New technology reveals historic – and bizarre – remains submerged beneath Lake Mendota Wisconsin News

Madison (WKOW) – For thousands of years, Madison’s Yahara Lakes have provided resources, food and a home for the people who lived and lived nearby. And as time has passed, that history has been preserved beneath the surface of many lakes.

Thanks to modern 3D imaging technology, researchers and divers have been able to reveal to the public the history hidden beneath the lakes for the first time – and the images are stunning.

It all starts with diver and renowned lake explorer Rick Kruger. Krueger spends more than a third of his day at Lake Yahara, in search of history.







Rick Krueger spends more than a third of his day at Lake Yahara in search of history.


“You never know what you’re going to find out here,” Krueger said. “Out here, there’s just, there’s stuff everywhere.”

With special equipment, sonar and underwater cameras, Kruger has found more than 70 ships, cars and other structures beneath the lake’s surface.







A car that fell through the snow and is now sitting on the lake floor

A car that has fallen off the ice and is now sitting on the lake floor (Courtesy: Zach Whitrock)


“You start running the search pattern back and forth, back and forth,” Krueger said. “When you see something, you mark a waypoint, and then you go to see what it is and then just keep going.”

Kruger’s discoveries provide great destinations for divers and fellow explorers like underwater archaeologist Tamara Thomsen of the Wisconsin Historical Society.

She discovered a 1,200-year-old Ho-chunk dugout canoe last year. Some of his favorite places to explore include several cars, boats and other structures on the Lake Floor portion of the Picnic Point home, as well as an underwater reef near Maple Bluff known as “The Wall.”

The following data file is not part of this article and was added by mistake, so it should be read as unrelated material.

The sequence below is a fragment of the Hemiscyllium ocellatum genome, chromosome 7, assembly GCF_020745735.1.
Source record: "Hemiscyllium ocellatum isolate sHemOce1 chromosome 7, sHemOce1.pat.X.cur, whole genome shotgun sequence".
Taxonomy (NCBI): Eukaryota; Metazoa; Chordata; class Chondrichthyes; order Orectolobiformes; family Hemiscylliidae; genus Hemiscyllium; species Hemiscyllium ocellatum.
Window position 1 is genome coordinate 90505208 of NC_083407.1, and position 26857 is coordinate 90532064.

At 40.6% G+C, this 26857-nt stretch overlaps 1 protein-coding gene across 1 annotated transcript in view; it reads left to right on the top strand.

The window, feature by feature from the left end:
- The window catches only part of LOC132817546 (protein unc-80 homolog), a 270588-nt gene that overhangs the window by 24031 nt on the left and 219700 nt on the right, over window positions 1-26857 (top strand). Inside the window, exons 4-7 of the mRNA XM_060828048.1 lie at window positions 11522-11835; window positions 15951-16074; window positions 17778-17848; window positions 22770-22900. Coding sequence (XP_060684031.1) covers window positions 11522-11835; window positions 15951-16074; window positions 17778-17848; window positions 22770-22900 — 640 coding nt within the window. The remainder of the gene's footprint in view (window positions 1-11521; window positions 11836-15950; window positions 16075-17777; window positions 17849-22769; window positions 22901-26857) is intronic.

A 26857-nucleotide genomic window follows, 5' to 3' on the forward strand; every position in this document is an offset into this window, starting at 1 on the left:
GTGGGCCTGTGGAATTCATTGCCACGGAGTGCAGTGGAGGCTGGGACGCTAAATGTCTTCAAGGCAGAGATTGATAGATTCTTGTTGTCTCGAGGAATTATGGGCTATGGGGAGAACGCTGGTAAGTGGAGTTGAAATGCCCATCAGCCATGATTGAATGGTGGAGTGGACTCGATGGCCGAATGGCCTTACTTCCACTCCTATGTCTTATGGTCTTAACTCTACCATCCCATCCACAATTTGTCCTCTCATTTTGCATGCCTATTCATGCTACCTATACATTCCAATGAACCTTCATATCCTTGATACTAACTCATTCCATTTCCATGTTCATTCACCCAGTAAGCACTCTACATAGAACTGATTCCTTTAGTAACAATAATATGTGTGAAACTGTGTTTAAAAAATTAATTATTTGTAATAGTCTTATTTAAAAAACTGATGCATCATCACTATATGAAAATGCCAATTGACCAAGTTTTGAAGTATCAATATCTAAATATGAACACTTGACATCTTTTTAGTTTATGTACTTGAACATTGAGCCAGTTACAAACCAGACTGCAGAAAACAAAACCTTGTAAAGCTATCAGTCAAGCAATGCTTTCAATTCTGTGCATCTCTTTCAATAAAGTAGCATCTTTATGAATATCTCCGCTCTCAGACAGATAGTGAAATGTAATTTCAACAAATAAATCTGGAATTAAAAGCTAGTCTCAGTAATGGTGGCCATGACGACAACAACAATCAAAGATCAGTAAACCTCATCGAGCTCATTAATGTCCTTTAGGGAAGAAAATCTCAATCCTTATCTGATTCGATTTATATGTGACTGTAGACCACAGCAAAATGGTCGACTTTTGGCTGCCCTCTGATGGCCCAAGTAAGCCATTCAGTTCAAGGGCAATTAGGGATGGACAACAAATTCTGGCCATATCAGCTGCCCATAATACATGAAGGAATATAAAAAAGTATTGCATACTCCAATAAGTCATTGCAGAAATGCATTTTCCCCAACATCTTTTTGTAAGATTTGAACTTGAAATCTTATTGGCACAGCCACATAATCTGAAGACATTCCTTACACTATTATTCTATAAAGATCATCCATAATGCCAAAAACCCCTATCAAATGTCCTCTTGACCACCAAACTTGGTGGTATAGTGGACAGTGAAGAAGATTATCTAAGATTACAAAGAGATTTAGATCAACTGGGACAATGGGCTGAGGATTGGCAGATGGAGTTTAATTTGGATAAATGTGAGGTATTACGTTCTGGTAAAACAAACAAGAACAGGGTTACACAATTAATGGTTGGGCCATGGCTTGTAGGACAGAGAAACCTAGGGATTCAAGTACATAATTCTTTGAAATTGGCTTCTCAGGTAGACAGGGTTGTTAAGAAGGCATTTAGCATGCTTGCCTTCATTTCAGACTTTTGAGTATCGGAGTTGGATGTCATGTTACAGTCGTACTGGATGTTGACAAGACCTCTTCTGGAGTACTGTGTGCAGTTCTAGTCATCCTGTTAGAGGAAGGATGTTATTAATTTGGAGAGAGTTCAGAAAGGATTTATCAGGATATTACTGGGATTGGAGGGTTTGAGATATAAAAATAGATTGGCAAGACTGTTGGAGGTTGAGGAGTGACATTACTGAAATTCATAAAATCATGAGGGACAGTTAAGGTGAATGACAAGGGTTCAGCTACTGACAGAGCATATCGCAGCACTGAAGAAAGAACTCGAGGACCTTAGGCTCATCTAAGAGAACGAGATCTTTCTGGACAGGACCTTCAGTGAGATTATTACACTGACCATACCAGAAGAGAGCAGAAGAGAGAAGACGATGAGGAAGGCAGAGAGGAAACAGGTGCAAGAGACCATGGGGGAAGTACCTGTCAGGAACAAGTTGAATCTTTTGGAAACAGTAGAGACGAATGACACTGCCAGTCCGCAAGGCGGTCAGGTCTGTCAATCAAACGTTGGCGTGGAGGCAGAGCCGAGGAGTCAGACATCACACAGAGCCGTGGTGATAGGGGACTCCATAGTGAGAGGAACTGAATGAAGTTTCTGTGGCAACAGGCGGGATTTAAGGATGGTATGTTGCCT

We joined Thomsen and his team on a dive about 50 yards from the picnic point.

“There are some facilities that are down here,” Thomsen said. “There’s an underwater experiment station – a three-man dwelling, which has been abandoned.”

“Habitat,” as it is often referred to by fellow divers, was an underwater research module under Lake Mendota and commissioned by UW-Madison in the late 1970s. When it was still in use, the module could house three researchers conducting experiments and tests on the lake floor.







The

“Habitat,” as it is often referred to by fellow divers, was an underwater research module under Lake Mendota commissioned by UW-Madison in the late 1970s.


And this section of that lake is not hidden.

“There’s also a couple of cars down here, and then in deep water we have a small motorboat, which has been abandoned,” Thomsen said. “So it’s like a little underwater park here in Lake Mendota.”







Diver searching for an underwater car in Lake Mendota

Diver searching for an underwater car in Lake Mendota. (Courtesy: Zach Whitrock)


Between Thomsen and Krueger, the two have discovered hundreds of artifacts on the lake floor, which have been invisible to most people until now.

But that is changing.

That’s because Thomsen and his team of researchers are able to use new 3D imaging technology to scan some of the lake’s underwater features and bring them to life in a virtual reality space.

Zach Whitrock, who specializes in underwater modeling, has been able to bring dozens of structures on the lake floor to life.

“I used an underwater propulsion vehicle with a camera on the front,” Whiterock said. “I just go around the wreck at different angles and different heights and get a bunch of footage of it. And then the program will take all those individual shots, and create a 3D model of it.”

3D models allow online users to explore some of the hundreds of artifacts submerged beneath the surface. Models can be explored here in standard definition and virtual reality.

The models reveal many cars that slipped through the ice, sunken ships and other structures such as sailboats and housing before the roads were widened.







A 3D image of

3D technology brings structures like “habitats” to life.








3D modeling allows online users to explore hidden relics.

3D modeling allows online users to explore hidden relics.


A new way of preserving history also gives divers like Thomsen and Kruger an excuse to keep looking.

“There’s a lot of stuff that’s waiting to be found,” Krueger said. “I might go out every now and then, and find something that would be a really wonderful find. Or you might find nothing at all. So it’s all a mystery.”

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